var iResponse = MessageBox.Show("Succeed " + sTaskName + "?", sTaskName + " Success Question", MessageBoxButtons.YesNo, MessageBoxIcon.Question);

if (iResponse == DialogResult.Yes)
{
Dts.TaskResult = (int)ScriptResults.Success;
}
else
{
Dts.TaskResult = (int)ScriptResults.Failure;
}
}


Step 8, Listing 1: C# Version:

public void Main()
{
var taskName = Dts.Variables["TaskName"].Value.ToString();
var response = MessageBox.Show("Set MyBool to True?", taskName, MessageBoxButtons.YesNo);

if (response == DialogResult.Yes)
{
Dts.Variables["User::MyBool"].Value = true;
}
else
{
Dts.Variables["User::MyBool"].Value = false;
}

Dts.TaskResult = (int)ScriptResults.Success;
}


Step 8, Listing 2: C# Version:

public void Main()
{
var sTaskName = Dts.Variables["TaskName"].Value.ToString();
var iResponse = MessageBox.Show("Succeed " + sTaskName + "?", sTaskName + " Success Question", MessageBoxButtons.YesNo, MessageBoxIcon.Question);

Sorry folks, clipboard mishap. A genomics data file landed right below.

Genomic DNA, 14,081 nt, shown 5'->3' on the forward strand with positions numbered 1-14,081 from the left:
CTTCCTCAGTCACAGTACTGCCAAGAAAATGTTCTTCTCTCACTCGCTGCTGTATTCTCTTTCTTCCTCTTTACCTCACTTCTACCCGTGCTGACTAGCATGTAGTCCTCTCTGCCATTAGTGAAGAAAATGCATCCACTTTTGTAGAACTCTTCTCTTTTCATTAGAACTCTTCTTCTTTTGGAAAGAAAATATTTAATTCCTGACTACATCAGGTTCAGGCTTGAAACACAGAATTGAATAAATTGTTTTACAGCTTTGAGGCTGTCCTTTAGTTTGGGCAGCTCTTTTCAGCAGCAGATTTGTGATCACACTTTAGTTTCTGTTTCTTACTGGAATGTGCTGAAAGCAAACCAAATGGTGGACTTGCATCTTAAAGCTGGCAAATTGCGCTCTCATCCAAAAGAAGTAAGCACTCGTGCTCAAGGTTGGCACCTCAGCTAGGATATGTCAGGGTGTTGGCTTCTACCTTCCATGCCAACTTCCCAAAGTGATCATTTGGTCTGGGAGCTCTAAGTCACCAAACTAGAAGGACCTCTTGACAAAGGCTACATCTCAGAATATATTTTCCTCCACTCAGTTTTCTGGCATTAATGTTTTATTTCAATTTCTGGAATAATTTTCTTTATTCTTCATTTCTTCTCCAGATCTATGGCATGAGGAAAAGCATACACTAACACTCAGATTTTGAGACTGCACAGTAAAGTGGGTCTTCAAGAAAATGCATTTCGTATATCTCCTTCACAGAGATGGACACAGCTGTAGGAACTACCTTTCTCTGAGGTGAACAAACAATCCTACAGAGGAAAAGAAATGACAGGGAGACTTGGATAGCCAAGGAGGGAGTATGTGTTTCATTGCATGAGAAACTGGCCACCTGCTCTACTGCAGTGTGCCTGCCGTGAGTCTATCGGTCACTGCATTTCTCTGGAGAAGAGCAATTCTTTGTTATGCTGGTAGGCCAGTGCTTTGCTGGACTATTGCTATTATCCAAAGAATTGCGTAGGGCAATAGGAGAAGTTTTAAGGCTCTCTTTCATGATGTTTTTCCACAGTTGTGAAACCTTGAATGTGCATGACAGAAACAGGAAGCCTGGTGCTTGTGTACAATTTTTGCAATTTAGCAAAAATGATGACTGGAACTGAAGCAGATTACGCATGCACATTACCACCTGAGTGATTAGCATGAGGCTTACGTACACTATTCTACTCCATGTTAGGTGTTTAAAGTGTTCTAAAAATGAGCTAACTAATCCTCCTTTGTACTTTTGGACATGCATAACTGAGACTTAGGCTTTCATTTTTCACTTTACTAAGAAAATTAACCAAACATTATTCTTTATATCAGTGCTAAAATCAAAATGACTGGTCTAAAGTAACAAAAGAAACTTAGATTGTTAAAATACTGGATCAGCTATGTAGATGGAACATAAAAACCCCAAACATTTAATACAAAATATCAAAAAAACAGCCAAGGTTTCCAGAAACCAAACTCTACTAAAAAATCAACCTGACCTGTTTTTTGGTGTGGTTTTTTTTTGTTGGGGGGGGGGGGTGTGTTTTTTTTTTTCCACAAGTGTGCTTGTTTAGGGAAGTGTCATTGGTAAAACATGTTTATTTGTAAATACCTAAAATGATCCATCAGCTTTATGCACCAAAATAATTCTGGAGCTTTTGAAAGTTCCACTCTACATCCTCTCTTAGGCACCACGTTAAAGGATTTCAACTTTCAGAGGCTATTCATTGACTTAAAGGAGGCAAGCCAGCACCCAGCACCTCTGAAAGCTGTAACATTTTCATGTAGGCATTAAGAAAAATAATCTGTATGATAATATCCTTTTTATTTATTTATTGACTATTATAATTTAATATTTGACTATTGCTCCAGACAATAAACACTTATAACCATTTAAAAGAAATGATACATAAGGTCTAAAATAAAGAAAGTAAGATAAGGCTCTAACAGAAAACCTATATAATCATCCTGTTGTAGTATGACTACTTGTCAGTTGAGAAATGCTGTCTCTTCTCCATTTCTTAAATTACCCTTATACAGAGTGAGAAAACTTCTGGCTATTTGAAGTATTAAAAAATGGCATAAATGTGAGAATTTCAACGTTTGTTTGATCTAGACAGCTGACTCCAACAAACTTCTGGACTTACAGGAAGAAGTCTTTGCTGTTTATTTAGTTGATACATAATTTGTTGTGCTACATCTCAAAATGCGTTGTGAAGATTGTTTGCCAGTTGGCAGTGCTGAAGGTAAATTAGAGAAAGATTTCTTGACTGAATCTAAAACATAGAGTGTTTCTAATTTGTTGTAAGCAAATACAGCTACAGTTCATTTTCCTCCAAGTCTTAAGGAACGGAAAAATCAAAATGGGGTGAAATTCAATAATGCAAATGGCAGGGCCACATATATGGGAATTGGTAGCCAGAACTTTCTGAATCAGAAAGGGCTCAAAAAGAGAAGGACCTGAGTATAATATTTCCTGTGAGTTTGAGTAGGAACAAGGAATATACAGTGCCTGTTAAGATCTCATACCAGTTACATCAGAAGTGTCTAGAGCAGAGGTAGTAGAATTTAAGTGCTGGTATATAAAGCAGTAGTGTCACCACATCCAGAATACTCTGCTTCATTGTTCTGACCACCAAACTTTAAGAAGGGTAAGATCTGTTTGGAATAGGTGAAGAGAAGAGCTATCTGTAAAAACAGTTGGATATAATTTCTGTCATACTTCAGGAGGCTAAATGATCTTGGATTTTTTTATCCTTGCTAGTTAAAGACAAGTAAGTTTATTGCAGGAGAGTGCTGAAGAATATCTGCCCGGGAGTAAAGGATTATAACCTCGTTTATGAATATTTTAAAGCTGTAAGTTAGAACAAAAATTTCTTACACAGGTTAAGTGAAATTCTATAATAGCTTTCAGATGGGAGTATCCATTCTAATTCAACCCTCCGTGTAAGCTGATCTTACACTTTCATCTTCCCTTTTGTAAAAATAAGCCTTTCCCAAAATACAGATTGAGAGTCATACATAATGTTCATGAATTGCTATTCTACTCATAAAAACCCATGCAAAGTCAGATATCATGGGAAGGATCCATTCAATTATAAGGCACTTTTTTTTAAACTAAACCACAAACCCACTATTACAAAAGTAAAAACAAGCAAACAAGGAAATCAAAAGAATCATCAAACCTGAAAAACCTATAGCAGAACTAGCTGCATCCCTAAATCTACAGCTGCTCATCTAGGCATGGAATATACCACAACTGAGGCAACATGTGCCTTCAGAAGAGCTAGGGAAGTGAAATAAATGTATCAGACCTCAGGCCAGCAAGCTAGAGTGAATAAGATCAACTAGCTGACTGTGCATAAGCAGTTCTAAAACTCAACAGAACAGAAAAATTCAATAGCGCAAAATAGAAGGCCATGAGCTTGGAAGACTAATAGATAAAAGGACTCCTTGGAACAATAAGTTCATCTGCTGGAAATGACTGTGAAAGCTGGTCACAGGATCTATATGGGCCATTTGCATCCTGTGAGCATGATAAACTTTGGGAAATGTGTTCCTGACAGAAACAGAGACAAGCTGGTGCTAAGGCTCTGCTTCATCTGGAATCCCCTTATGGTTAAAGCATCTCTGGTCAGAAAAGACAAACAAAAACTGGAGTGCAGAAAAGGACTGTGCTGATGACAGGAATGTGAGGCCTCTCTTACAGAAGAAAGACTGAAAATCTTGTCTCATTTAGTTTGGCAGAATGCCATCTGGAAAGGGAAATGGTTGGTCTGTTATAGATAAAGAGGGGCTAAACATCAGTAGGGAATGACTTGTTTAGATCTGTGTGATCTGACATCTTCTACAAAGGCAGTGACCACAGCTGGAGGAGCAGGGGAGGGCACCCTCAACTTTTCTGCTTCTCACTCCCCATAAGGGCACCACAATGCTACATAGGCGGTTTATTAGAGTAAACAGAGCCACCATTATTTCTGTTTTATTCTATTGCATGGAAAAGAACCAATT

if (iResponse == DialogResult.Yes)
{
Dts.TaskResult = (int)ScriptResults.Success;
}
else
{
Dts.TaskResult = (int)ScriptResults.Failure;
}
}


Step 9, Listing 1: C# version:

public void Main()
{
int iErrorCode = Convert.ToInt32(Dts.Variables["ErrorCode"].Value);
string sErrorDescription = Dts.Variables["ErrorDescription"].Value.ToString();
string sSourceName = Dts.Variables["SourceName"].Value.ToString();
string sSubComponent = "Script Task 4 OnError Event Handler";
string sMsg = String.Format("Source: {0}ErrorCode: {1}Error Description: {2}", sSourceName, iErrorCode, sErrorDescription);

MessageBox.Show(sMsg, sSubComponent);

Dts.TaskResult = (int)ScriptResults.Success;
}

dwilliscp
dwilliscp
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Thanks for the lovely article... this is my first effort at SSIS.

I am trying to do the same steps, in this second article, but on our databases. I am getting a data error.

Error 1 Validation error. Data Flow Task: Data Flow Task: Column "MRP_Area_CD" cannot convert between unicode and non-unicode string data types. Package.dtsx 0 0

Both source and destination tables have the same data type, so I guess this is something that SSIS is doing, how do I fix it?

From the alter table code...

[MRP_Area_CD] [varchar](10) NOT NULL,
Andy Leonard
Andy Leonard
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Hi dwilliscp,